DEFENSE OF ANOTHER - JUSTIFIABLE USE OF DEADLY FORCE
A person was justified in using deadly force in defense of another person when the person using force reasonably believed that use of deadly force was necessary to (prevent death or great bodily harm to another)/(stop/prevent the commission of a felony that involved the use/(threat of) physical force/violence against any person). Defense of another is a defense although the danger to the life or personal security of the other person may not have been real, if a reasonable person, in the circumstances and from the viewpoint of the defendant, would reasonably have believed the use of deadly force was necessary to (prevent death or great bodily harm to another)/(stop/prevent the commission of a felony that involved the use/(threat of) physical force/violence against any person).
Statutory Authority: 21 O.S. Supp. 2014, § 733(2).
Prior to 2014, justifiable homicide in the defense of another was limited to the defense of persons specified in the statute, which were spouses, parents, children, masters, mistresses, and servants. The Court of Criminal Appeals refused to extend the justification beyond the statutory language. See Whitechurch v. State, 1983 OK CR 9, ¶ 11, 657 P.2d 654, 656 (statute did not cover a brother or sister); Cowles v. State, 1981 OK CR 132, ¶ 11, 636 P.2d 342, 345 (defendant's companion was not within the limited group of persons for whom fatal force in their defense was justifiable). Justifiable homicide was also previously limited to instances in which the other person was in imminent danger of death or great bodily harm. See Garrett v. State, 1978 OK CR 126, ¶ 11, 586 P.2d 754, 756 (justifiable homicide not warranted where defendant shot deceased and three others to prevent continued statutory rape of her foster daughter; the daughter was not in imminent danger and defendant had previous knowledge of the relationship)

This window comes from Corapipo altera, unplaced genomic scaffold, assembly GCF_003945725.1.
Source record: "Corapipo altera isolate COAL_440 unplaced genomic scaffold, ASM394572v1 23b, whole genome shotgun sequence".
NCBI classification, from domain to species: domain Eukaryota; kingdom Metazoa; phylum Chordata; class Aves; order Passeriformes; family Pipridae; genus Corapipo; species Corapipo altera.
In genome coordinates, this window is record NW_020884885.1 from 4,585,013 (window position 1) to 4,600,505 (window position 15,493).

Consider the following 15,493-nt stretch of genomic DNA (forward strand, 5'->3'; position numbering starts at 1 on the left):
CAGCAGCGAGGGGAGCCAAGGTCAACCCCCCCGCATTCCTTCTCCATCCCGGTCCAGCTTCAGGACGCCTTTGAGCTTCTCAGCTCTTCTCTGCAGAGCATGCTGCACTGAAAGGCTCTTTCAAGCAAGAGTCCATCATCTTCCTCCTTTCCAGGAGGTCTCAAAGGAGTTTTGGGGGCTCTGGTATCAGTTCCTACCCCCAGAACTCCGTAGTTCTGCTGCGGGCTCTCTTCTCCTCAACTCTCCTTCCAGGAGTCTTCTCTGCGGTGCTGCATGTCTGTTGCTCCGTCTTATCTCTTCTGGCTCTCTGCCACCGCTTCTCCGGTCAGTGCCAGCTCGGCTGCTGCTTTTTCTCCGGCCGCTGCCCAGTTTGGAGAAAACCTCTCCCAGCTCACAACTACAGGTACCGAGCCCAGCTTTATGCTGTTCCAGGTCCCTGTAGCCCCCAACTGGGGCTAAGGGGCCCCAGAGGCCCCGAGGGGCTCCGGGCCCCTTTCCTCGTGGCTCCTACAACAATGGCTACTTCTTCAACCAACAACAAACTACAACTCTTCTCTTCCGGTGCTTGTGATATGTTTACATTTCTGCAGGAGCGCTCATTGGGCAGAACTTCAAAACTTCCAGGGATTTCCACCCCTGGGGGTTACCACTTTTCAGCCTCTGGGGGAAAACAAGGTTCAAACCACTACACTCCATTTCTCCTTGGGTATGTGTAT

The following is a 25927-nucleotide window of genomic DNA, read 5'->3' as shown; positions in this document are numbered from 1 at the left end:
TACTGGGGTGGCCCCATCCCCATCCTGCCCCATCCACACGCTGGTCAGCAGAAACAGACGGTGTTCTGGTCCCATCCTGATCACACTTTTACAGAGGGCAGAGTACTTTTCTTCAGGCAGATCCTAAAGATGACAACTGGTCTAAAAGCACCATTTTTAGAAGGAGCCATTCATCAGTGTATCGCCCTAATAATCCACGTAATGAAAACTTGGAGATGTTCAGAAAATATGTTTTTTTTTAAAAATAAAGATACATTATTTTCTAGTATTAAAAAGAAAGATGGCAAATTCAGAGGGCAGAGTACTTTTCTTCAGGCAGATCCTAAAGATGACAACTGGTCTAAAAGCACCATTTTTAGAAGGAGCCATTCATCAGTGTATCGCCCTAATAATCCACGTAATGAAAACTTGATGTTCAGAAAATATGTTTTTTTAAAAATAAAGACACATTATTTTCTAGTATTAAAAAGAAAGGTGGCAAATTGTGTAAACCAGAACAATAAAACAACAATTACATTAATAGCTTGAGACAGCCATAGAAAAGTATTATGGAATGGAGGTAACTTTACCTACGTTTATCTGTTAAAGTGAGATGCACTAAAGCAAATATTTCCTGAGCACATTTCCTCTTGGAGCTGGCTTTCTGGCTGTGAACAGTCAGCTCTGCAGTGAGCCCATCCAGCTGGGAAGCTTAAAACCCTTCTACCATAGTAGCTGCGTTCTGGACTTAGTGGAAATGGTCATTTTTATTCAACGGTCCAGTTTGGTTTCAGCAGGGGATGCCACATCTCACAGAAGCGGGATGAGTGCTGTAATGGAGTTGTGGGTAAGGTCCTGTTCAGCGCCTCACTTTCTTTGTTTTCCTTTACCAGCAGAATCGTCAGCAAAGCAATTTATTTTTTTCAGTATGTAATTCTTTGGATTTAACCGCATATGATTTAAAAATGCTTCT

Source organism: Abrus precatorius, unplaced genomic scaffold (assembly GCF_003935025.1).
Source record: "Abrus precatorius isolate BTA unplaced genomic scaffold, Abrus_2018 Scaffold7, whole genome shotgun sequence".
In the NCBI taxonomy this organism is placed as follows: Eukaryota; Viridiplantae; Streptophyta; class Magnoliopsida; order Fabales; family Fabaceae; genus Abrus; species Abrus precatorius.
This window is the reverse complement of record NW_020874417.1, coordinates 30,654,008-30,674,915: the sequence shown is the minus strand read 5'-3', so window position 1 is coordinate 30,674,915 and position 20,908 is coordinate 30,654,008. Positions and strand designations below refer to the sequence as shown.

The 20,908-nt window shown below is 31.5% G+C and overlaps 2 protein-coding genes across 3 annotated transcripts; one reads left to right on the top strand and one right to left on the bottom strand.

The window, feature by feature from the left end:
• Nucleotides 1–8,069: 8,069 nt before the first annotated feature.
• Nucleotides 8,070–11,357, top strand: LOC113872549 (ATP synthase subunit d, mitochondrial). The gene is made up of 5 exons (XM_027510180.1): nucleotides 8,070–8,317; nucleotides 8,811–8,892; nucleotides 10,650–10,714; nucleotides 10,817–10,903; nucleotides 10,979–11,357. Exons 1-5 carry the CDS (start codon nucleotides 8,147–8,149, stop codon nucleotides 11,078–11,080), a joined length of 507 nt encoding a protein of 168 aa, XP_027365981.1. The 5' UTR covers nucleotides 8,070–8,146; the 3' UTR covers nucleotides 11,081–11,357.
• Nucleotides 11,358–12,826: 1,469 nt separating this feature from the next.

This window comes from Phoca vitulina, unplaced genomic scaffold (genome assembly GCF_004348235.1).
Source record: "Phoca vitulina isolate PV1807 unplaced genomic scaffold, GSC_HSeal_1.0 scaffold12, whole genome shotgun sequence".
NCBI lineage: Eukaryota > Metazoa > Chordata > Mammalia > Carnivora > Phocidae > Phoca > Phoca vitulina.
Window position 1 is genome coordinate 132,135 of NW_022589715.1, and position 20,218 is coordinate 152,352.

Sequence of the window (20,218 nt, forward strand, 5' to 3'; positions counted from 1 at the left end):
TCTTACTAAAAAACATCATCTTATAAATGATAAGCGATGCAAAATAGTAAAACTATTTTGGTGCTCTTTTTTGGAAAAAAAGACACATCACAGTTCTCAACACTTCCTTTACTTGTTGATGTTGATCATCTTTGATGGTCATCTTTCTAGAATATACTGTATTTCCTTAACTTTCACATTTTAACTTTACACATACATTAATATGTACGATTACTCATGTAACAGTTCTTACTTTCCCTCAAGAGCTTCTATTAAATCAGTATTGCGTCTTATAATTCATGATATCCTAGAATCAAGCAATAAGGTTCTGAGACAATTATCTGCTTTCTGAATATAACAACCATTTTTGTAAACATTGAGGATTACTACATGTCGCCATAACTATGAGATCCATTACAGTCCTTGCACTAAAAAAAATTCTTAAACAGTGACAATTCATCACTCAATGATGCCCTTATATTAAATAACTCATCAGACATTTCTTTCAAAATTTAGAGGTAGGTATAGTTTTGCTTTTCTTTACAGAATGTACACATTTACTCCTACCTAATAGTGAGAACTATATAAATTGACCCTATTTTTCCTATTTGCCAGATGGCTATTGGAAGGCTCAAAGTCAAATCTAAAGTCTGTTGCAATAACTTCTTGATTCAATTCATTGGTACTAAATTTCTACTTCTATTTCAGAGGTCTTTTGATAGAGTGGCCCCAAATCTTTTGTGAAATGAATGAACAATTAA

Section 733(2) was amended in 2014 to incorporate the language of 21 O.S 2011, § 1289.25(D) into the defense of justifiable homicide. The justifiable homicide provision in 21 O.S Supp. 2014, § 733(2) provides that homicide is justifiable when a person kills a victim while lawfully defending himself or herself or another person “when the person using force reasonably believes such force is necessary to prevent death or great bodily harm to himself or herself or another or to terminate or prevent the commission of a forcible felony.” “A forcible felony” is defined broadly as “any felony which involves the use or threat of physical force or violence against any person.”